Targeting Self-Regulation to Promote Adherence and Health Behaviors in Children
Field-test measures to assess executive function (cool EF, hot EF, and food-specific hot EF), emotion regulation, and motivation as self-regulation targets relevant for health behavior.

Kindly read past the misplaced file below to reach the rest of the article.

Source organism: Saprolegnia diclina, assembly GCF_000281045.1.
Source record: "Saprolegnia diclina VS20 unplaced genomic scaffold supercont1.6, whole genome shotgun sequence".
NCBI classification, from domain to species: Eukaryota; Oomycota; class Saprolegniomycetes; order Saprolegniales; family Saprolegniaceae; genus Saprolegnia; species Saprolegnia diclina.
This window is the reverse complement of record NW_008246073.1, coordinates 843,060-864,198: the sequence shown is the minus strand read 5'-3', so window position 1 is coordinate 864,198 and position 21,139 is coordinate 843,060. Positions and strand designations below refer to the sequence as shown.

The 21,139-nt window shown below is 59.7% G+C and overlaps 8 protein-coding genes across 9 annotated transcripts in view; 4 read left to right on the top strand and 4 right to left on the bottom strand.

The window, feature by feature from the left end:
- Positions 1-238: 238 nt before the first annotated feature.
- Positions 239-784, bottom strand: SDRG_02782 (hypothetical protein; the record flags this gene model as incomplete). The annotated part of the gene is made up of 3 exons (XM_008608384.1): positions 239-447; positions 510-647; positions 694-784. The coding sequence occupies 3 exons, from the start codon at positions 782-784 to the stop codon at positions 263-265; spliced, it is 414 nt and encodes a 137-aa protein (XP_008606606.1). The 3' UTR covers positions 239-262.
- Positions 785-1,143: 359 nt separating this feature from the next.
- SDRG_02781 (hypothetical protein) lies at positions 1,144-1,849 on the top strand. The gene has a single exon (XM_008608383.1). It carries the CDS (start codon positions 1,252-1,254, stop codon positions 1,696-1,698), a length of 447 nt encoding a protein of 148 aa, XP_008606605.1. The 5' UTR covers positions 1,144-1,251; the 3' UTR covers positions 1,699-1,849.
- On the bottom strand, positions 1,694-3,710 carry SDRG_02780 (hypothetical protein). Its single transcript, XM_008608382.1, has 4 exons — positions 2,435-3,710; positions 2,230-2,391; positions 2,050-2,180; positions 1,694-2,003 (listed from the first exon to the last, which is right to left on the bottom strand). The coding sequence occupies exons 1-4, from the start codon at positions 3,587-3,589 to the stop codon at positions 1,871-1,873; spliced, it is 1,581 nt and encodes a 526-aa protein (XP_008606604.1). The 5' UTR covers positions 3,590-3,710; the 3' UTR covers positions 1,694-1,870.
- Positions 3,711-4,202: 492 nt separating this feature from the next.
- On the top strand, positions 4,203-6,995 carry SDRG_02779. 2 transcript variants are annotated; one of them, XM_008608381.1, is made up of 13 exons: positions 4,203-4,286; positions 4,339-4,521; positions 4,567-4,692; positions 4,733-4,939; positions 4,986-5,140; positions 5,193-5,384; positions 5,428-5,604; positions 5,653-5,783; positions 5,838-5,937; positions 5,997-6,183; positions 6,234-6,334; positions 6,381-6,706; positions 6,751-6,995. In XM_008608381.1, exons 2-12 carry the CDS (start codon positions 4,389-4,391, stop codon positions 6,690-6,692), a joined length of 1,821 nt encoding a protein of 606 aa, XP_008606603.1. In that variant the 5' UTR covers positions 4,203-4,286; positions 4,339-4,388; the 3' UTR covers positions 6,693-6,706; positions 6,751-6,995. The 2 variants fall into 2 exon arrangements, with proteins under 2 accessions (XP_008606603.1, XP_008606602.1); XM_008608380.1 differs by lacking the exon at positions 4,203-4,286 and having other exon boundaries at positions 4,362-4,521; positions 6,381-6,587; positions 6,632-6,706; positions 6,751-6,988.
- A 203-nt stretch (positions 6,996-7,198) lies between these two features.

Poor self-regulation (i.e., inability to harness cognitive, emotional or motivational resources to achieve goals) contributes to a number of unhealthy behaviors across the life course, including overeating, a lack of physical activity, smoking, alcoholism and substance abuse1-12 that are linked to poor long-term health. The self- regulation processes that generate the desire for such substances or that make it difficult t engage in healthy habits are theorized to begin very early in the lifespan. Targeting early self-regulation profiles that signal risk for engaging in unhealthy behaviors would allow more effective intervention. It is thus vital to identify bio- behavioral self-regulation processes thatare 1) evident early in life; 2) associated with behaviors that lead to poor health outcomes; and 3) modifiable. In response to RFA-RM-14-020, Science of Behavior Change: Assay Development and Validation for Self-Regulation Targets, we propose to assess self-regulation during pre-adolescence, a critical transition when children gain responsibility for managing their health choices and self-regulation becomes increasingly associated with health outcomes. Obesity is a complex health issue with early-emerging biological and behavioral precursors that are related to self-regulation; it is a good model for understanding a broad range of health conditions that require active self-management. Childhood obesity is also an ongoing public health crisis, with almost 25% of children overweight by age 4 years (35% by school- age).13 The goal of this proposal is to measure childhood self-regulation targets known to be associated with obesity risk and poor adherence to medical regimens and to assess whether intervening on these mechanisms can improve self-regulation. We propose to do so in a cohort of children with a high rate of obesity who have been extensively phenotyped for bio-behavioral self-regulation and obesity risk factors from early childhood. For the UH2 phase, the Aims are to, in over 250 low-income school-age children from extant ABC cohorts: Aim 1. Field-test measures to assess executive function (cool EF, hot EF, and food-specific hot EF), emotion regulation, and motivation as self-regulation targets relevant for health behavior. Aim 2. Validate measures of the above self-regulation targets against proximal constructs known to be associated with obesity and poor health outcomes (e.g., obesogenic eating behavior, blunted cortisol pattern). Aim 3. Develop and field-test interventions designed to address self-regulation targets using a Multiphase Optimization Strategy (MOST) design to detect intervention effectiveness and child or family factors (e.g., maternal education, family stress) that may moderate intervention effects. For the UH3 phase, the Aims are to, in 94 children drawn from pediatric subspecialty clinics: Aim 4. Test the hypothesis that the interventions developed in Aim 3 enhance self-regulation targets. Aim 5. Explore whether enhancing self-regulation targets predicts general and disease-specific medical regimen adherence (i.e., following weight management recommendations; taking medications).